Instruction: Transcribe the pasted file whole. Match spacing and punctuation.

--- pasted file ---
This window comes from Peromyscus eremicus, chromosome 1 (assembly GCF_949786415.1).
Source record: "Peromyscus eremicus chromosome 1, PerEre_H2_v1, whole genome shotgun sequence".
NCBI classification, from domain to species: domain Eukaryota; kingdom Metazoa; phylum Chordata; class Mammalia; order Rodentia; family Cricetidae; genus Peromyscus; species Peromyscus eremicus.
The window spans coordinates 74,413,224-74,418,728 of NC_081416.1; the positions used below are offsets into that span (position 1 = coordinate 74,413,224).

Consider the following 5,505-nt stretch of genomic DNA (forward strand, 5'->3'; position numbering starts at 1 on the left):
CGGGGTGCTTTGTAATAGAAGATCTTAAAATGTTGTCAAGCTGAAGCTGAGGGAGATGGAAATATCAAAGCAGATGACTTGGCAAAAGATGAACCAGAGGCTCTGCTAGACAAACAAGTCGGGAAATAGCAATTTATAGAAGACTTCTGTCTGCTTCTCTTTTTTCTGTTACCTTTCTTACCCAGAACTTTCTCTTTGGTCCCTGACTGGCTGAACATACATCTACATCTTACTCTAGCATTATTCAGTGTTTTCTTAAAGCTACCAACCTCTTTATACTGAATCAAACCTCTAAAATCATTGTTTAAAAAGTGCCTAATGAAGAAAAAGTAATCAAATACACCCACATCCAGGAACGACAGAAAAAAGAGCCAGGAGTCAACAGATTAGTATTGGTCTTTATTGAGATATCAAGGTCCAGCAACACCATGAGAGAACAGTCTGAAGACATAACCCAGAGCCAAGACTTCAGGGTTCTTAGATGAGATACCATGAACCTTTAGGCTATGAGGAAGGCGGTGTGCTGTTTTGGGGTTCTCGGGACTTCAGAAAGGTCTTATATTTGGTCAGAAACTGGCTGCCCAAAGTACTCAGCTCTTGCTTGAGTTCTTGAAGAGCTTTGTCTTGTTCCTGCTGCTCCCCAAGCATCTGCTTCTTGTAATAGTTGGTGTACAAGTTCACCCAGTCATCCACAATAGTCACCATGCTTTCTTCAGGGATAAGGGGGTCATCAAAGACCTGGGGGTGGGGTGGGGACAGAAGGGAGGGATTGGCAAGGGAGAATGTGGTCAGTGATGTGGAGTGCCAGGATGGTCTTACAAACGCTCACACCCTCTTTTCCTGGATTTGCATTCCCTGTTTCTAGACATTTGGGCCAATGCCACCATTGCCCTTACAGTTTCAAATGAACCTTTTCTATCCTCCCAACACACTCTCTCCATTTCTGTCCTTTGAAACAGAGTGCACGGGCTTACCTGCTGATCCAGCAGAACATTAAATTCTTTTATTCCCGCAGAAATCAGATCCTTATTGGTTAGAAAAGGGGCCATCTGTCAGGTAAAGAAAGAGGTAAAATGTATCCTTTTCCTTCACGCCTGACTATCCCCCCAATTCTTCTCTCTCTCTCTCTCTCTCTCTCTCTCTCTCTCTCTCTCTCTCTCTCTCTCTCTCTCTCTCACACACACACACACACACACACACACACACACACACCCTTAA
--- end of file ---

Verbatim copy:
This window comes from Peromyscus eremicus, chromosome 1 (assembly GCF_949786415.1).
Source record: "Peromyscus eremicus chromosome 1, PerEre_H2_v1, whole genome shotgun sequence".
NCBI classification, from domain to species: domain Eukaryota; kingdom Metazoa; phylum Chordata; class Mammalia; order Rodentia; family Cricetidae; genus Peromyscus; species Peromyscus eremicus.
The window spans coordinates 74,413,224-74,418,728 of NC_081416.1; the positions used below are offsets into that span (position 1 = coordinate 74,413,224).

Consider the following 5,505-nt stretch of genomic DNA (forward strand, 5'->3'; position numbering starts at 1 on the left):
CGGGGTGCTTTGTAATAGAAGATCTTAAAATGTTGTCAAGCTGAAGCTGAGGGAGATGGAAATATCAAAGCAGATGACTTGGCAAAAGATGAACCAGAGGCTCTGCTAGACAAACAAGTCGGGAAATAGCAATTTATAGAAGACTTCTGTCTGCTTCTCTTTTTTCTGTTACCTTTCTTACCCAGAACTTTCTCTTTGGTCCCTGACTGGCTGAACATACATCTACATCTTACTCTAGCATTATTCAGTGTTTTCTTAAAGCTACCAACCTCTTTATACTGAATCAAACCTCTAAAATCATTGTTTAAAAAGTGCCTAATGAAGAAAAAGTAATCAAATACACCCACATCCAGGAACGACAGAAAAAAGAGCCAGGAGTCAACAGATTAGTATTGGTCTTTATTGAGATATCAAGGTCCAGCAACACCATGAGAGAACAGTCTGAAGACATAACCCAGAGCCAAGACTTCAGGGTTCTTAGATGAGATACCATGAACCTTTAGGCTATGAGGAAGGCGGTGTGCTGTTTTGGGGTTCTCGGGACTTCAGAAAGGTCTTATATTTGGTCAGAAACTGGCTGCCCAAAGTACTCAGCTCTTGCTTGAGTTCTTGAAGAGCTTTGTCTTGTTCCTGCTGCTCCCCAAGCATCTGCTTCTTGTAATAGTTGGTGTACAAGTTCACCCAGTCATCCACAATAGTCACCATGCTTTCTTCAGGGATAAGGGGGTCATCAAAGACCTGGGGGTGGGGTGGGGACAGAAGGGAGGGATTGGCAAGGGAGAATGTGGTCAGTGATGTGGAGTGCCAGGATGGTCTTACAAACGCTCACACCCTCTTTTCCTGGATTTGCATTCCCTGTTTCTAGACATTTGGGCCAATGCCACCATTGCCCTTACAGTTTCAAATGAACCTTTTCTATCCTCCCAACACACTCTCTCCATTTCTGTCCTTTGAAACAGAGTGCACGGGCTTACCTGCTGATCCAGCAGAACATTAAATTCTTTTATTCCCGCAGAAATCAGATCCTTATTGGTTAGAAAAGGGGCCATCTGTCAGGTAAAGAAAGAGGTAAAATGTATCCTTTTCCTTCACGCCTGACTATCCCCCCAATTCTTCTCTCTCTCTCTCTCTCTCTCTCTCTCTCTCTCTCTCTCTCTCTCTCTCTCTCTCTCTCTCACACACACACACACACACACACACACACACACACACCCTTAA